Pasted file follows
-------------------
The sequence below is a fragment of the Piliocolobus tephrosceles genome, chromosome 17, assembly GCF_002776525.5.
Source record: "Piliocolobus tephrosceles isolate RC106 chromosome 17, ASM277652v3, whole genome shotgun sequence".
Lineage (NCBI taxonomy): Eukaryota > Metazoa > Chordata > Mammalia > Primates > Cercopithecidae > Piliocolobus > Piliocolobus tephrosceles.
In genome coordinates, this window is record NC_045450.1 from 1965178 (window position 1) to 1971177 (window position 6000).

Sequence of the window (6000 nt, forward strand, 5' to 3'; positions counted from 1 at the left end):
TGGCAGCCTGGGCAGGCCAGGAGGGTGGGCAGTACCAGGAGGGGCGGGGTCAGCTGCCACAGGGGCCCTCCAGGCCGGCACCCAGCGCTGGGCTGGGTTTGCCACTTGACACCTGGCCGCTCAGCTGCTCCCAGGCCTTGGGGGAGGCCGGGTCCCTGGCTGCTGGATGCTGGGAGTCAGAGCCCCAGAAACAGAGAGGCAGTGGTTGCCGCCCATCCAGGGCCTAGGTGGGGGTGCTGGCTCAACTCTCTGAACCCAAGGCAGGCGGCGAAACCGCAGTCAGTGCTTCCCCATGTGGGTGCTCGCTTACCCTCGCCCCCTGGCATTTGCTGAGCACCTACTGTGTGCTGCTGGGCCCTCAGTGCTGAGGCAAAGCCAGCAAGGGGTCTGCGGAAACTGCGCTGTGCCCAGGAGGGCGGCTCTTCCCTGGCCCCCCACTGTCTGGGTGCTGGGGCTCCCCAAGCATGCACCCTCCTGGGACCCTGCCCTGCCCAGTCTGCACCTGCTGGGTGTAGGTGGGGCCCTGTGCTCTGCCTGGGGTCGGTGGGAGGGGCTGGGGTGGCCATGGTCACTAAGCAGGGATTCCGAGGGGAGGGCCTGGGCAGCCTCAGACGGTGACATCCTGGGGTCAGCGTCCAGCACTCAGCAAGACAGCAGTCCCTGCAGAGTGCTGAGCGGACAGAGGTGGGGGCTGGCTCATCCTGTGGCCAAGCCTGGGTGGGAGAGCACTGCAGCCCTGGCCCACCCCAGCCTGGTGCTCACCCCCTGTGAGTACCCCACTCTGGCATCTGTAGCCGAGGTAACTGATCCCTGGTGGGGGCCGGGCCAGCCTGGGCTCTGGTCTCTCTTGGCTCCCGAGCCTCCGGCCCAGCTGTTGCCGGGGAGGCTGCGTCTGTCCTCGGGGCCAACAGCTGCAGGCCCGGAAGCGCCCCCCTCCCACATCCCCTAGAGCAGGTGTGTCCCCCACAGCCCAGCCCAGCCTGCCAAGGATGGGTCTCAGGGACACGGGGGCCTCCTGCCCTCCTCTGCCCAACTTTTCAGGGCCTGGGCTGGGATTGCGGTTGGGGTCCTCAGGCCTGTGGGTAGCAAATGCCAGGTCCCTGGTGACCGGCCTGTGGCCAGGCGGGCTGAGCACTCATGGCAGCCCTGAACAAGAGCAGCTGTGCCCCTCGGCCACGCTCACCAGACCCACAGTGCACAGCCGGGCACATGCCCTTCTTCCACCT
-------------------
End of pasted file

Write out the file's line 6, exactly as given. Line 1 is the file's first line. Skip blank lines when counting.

TGGCAGCCTGGGCAGGCCAGGAGGGTGGGCAGTACCAGGAGGGGCGGGGTCAGCTGCCACAGGGGCCCTCCAGGCCGGCACCCAGCGCTGGGCTGGGTTTGCCACTTGACACCTGGCCGCTCAGCTGCTCCCAGGCCTTGGGGGAGGCCGGGTCCCTGGCTGCTGGATGCTGGGAGTCAGAGCCCCAGAAACAGAGAGGCAGTGGTTGCCGCCCATCCAGGGCCTAGGTGGGGGTGCTGGCTCAACTCTCTGAACCCAAGGCAGGCGGCGAAACCGCAGTCAGTGCTTCCCCATGTGGGTGCTCGCTTACCCTCGCCCCCTGGCATTTGCTGAGCACCTACTGTGTGCTGCTGGGCCCTCAGTGCTGAGGCAAAGCCAGCAAGGGGTCTGCGGAAACTGCGCTGTGCCCAGGAGGGCGGCTCTTCCCTGGCCCCCCACTGTCTGGGTGCTGGGGCTCCCCAAGCATGCACCCTCCTGGGACCCTGCCCTGCCCAGTCTGCACCTGCTGGGTGTAGGTGGGGCCCTGTGCTCTGCCTGGGGTCGGTGGGAGGGGCTGGGGTGGCCATGGTCACTAAGCAGGGATTCCGAGGGGAGGGCCTGGGCAGCCTCAGACGGTGACATCCTGGGGTCAGCGTCCAGCACTCAGCAAGACAGCAGTCCCTGCAGAGTGCTGAGCGGACAGAGGTGGGGGCTGGCTCATCCTGTGGCCAAGCCTGGGTGGGAGAGCACTGCAGCCCTGGCCCACCCCAGCCTGGTGCTCACCCCCTGTGAGTACCCCACTCTGGCATCTGTAGCCGAGGTAACTGATCCCTGGTGGGGGCCGGGCCAGCCTGGGCTCTGGTCTCTCTTGGCTCCCGAGCCTCCGGCCCAGCTGTTGCCGGGGAGGCTGCGTCTGTCCTCGGGGCCAACAGCTGCAGGCCCGGAAGCGCCCCCCTCCCACATCCCCTAGAGCAGGTGTGTCCCCCACAGCCCAGCCCAGCCTGCCAAGGATGGGTCTCAGGGACACGGGGGCCTCCTGCCCTCCTCTGCCCAACTTTTCAGGGCCTGGGCTGGGATTGCGGTTGGGGTCCTCAGGCCTGTGGGTAGCAAATGCCAGGTCCCTGGTGACCGGCCTGTGGCCAGGCGGGCTGAGCACTCATGGCAGCCCTGAACAAGAGCAGCTGTGCCCCTCGGCCACGCTCACCAGACCCACAGTGCACAGCCGGGCACATGCCCTTCTTCCACCT